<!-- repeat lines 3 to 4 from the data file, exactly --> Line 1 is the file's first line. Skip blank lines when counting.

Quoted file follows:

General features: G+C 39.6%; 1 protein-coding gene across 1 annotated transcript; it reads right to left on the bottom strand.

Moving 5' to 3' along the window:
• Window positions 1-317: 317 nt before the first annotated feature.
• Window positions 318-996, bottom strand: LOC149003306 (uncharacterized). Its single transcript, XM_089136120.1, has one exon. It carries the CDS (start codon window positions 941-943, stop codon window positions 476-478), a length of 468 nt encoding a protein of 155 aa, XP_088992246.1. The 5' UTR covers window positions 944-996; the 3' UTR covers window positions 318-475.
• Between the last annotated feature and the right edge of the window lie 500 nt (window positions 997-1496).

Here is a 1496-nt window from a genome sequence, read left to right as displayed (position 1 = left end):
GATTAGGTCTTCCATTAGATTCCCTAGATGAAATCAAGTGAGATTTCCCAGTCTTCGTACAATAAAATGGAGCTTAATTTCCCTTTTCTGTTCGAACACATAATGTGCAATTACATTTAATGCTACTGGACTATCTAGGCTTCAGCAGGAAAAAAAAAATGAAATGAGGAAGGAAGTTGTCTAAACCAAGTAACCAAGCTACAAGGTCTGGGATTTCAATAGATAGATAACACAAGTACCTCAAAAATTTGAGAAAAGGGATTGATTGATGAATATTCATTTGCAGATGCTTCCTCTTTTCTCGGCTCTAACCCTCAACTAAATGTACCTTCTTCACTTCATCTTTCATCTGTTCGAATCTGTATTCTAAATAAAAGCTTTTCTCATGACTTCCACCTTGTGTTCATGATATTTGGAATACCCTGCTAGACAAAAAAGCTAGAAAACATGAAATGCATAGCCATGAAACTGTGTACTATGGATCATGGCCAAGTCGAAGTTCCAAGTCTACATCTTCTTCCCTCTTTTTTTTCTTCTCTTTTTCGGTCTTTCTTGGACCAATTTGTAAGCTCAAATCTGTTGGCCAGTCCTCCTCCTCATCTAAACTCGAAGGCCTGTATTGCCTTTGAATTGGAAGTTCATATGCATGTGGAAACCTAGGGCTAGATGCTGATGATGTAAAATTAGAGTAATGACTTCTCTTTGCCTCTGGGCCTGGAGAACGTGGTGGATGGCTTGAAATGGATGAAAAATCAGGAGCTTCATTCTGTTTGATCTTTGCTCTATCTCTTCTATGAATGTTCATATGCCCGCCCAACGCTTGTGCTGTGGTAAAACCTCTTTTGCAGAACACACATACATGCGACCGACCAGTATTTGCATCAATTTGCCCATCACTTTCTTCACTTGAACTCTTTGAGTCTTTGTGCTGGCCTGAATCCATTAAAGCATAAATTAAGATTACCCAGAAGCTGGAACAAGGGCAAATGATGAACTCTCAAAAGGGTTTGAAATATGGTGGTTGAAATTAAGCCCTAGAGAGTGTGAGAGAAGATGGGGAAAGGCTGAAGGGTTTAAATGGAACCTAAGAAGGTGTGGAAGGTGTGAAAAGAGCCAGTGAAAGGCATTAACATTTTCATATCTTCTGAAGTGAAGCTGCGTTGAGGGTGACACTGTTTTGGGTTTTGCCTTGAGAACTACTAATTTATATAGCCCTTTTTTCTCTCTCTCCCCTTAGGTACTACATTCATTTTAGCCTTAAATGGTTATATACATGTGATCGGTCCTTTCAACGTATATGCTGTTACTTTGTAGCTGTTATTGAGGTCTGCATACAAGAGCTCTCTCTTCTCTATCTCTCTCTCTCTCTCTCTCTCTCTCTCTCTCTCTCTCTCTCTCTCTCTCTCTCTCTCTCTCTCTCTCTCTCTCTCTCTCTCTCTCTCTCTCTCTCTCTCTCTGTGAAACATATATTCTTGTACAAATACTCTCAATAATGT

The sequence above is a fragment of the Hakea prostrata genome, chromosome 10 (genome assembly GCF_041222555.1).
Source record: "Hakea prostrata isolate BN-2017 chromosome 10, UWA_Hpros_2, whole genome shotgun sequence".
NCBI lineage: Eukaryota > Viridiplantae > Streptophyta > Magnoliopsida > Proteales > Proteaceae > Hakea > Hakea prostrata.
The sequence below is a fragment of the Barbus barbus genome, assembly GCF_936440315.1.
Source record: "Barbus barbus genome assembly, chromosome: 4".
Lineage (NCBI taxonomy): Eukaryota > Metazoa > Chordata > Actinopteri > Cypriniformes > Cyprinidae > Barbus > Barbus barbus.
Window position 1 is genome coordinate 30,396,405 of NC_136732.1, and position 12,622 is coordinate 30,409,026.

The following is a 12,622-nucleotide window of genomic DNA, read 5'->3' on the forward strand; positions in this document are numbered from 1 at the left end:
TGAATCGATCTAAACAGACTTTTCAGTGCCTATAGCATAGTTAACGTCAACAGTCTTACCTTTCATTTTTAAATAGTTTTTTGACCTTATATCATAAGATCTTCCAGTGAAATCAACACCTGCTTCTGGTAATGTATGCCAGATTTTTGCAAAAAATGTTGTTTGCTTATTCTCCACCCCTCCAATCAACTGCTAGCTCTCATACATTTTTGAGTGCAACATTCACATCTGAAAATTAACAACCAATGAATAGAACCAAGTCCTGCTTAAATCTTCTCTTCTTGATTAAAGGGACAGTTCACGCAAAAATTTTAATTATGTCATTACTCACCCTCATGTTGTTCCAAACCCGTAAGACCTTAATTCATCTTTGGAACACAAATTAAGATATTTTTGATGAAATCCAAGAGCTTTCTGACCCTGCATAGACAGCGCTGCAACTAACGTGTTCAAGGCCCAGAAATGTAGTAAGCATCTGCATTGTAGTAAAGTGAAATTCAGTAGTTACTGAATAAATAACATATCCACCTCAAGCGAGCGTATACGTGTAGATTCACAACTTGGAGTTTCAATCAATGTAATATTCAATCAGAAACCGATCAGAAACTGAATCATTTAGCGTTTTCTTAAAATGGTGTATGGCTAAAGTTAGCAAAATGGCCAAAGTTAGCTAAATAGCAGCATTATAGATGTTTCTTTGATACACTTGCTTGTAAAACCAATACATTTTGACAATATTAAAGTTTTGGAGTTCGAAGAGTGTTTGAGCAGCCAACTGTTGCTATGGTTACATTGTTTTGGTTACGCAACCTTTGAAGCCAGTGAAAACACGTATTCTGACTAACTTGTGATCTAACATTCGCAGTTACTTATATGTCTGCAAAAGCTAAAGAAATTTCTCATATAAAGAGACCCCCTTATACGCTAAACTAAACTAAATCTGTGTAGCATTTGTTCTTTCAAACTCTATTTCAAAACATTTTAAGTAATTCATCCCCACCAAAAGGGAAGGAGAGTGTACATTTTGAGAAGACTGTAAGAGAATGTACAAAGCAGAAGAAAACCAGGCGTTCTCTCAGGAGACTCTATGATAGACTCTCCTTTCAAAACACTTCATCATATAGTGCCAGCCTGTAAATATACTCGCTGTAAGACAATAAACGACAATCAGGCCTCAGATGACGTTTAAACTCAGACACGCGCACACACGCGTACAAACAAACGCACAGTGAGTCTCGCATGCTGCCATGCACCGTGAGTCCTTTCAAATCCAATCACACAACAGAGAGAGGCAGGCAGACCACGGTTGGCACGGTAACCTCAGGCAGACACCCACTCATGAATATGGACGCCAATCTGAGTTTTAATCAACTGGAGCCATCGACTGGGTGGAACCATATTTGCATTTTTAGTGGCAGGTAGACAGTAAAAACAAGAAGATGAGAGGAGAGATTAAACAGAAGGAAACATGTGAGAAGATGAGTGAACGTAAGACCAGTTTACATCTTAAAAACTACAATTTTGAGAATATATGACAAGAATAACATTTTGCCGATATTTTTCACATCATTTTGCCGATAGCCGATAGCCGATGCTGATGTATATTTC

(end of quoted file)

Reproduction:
• Window positions 1-317: 317 nt before the first annotated feature.
• Window positions 318-996, bottom strand: LOC149003306 (uncharacterized). Its single transcript, XM_089136120.1, has one exon. It carries the CDS (start codon window positions 941-943, stop codon window positions 476-478), a length of 468 nt encoding a protein of 155 aa, XP_088992246.1. The 5' UTR covers window positions 944-996; the 3' UTR covers window positions 318-475.